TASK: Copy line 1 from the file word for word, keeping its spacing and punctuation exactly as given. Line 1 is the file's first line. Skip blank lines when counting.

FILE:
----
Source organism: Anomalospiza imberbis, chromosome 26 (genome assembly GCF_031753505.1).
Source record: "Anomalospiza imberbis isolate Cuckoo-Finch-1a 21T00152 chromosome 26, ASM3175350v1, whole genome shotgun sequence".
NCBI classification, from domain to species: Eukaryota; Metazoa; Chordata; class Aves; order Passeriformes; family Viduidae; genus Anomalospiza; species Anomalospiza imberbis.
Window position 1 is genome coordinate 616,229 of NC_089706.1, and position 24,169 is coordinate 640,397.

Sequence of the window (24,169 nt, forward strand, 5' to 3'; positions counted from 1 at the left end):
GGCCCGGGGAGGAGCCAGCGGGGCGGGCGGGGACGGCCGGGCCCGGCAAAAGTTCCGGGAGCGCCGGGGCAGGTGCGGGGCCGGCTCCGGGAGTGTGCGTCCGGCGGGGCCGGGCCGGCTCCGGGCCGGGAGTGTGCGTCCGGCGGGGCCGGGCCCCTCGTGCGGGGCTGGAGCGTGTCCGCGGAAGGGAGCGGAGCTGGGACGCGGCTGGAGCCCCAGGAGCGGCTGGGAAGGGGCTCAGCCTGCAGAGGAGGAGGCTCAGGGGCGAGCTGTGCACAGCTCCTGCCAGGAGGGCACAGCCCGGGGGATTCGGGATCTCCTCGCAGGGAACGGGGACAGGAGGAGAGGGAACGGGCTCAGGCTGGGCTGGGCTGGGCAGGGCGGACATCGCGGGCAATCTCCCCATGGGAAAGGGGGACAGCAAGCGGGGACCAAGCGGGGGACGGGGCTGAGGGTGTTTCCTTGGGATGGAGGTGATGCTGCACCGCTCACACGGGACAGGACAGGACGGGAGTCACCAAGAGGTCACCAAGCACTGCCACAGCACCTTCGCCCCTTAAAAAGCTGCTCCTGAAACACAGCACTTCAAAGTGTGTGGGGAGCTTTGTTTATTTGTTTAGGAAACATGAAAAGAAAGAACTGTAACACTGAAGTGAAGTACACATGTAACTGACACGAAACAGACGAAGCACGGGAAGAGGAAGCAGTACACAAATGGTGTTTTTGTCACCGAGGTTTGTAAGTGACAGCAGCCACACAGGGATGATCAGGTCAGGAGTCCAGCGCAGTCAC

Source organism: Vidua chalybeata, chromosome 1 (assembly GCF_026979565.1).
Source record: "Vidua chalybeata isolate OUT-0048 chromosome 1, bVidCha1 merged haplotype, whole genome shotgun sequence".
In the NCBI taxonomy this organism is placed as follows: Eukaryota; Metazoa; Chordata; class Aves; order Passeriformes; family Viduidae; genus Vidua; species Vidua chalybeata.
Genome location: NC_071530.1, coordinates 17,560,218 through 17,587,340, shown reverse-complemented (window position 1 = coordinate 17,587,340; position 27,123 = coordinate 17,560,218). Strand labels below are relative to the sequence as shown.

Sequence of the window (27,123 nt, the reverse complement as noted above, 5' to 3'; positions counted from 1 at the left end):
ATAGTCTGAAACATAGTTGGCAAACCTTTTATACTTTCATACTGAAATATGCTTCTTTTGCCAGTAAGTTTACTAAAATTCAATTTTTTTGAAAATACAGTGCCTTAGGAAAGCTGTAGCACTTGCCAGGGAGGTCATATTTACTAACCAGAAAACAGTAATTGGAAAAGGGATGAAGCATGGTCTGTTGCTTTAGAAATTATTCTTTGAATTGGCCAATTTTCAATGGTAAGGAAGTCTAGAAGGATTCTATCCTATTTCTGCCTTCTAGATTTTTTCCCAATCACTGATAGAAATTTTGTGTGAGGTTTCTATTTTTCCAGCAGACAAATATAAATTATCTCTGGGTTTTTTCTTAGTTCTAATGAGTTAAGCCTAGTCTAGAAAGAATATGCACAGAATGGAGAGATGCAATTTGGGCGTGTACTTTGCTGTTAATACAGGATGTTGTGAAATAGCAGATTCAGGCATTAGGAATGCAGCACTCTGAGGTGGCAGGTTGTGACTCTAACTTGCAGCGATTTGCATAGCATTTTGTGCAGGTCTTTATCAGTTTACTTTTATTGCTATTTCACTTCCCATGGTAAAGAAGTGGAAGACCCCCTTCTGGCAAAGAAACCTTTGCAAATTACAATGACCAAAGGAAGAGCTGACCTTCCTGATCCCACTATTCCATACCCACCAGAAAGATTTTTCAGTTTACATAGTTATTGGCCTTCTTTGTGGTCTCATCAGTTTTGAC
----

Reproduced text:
Source organism: Anomalospiza imberbis, chromosome 26 (genome assembly GCF_031753505.1).